The reason this works for the P4P is that all its altitude data stored in the Exif data of your pictures is based upon the on-board barometer. This is a ying and yang thing. On the one hand, barometer readings typically vary slowly during a 10 minute mission helping the P4P fly level resulting in small variations being recorded in the RelativeAltitude and AbsoluteAltitude field of the Exif data. DroneDeploy, which uses the RelativeAltitude, thus can generate maps with cm-level relative accuracy under good flying conditions. But on the other hand the absolute elevation accuracy can be awful for missions flown on different days since the barometer-base altitude recorded in the AbsoluteAltitude field of the Exif data (and used by DroneDeploy to print out an elevation) varies by 100’ for each 0.1" Hg change in the barometric pressure (which typically ranges over 1" in the course of a year and 0.5" in a couple of weeks). This potential variation in the elevation makes it hard to compare results from missions not taken on the same day or, when the barometric pressure is changing rapidly, within a 15 minute period. Adding the offset removes this source of variation from the elevation data reported by DD.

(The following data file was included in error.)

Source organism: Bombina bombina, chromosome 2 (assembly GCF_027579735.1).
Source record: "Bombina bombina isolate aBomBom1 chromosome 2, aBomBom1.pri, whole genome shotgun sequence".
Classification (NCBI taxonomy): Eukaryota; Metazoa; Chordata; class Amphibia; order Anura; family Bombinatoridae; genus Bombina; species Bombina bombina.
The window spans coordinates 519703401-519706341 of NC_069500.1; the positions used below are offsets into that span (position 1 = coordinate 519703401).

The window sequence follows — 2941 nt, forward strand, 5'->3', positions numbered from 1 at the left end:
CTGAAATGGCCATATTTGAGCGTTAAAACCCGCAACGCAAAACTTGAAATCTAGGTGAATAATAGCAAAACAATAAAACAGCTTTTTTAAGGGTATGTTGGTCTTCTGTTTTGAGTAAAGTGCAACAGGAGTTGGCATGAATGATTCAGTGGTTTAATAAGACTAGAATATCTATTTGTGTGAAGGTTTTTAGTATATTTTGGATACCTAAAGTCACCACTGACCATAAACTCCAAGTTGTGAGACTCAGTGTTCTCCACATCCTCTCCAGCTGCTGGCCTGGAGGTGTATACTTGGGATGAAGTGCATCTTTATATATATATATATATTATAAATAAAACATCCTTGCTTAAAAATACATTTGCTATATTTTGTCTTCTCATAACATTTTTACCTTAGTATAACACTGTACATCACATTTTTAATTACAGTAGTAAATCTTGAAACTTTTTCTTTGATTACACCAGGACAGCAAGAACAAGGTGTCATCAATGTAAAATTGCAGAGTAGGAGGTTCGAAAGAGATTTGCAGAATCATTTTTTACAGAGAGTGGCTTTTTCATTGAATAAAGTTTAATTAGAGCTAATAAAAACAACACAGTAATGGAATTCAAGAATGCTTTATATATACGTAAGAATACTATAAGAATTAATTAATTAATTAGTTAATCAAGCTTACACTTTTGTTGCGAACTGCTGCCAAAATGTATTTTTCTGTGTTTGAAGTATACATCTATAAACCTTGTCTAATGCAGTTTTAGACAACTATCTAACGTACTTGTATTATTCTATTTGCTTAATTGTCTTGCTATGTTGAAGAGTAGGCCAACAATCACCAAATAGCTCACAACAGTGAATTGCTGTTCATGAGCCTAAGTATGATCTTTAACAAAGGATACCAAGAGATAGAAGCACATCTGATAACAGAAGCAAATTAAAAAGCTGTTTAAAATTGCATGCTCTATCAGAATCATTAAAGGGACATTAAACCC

I have used the procedure described above to generate a map which appears to have cm-level absolute elevatuon accuracy on the hard surfaces of my map that are well textured. I have done several measurements to confirm this by hand using a laser level but it is a slow process since I do not have survey-grade equipment to facilitate measurements over a large area.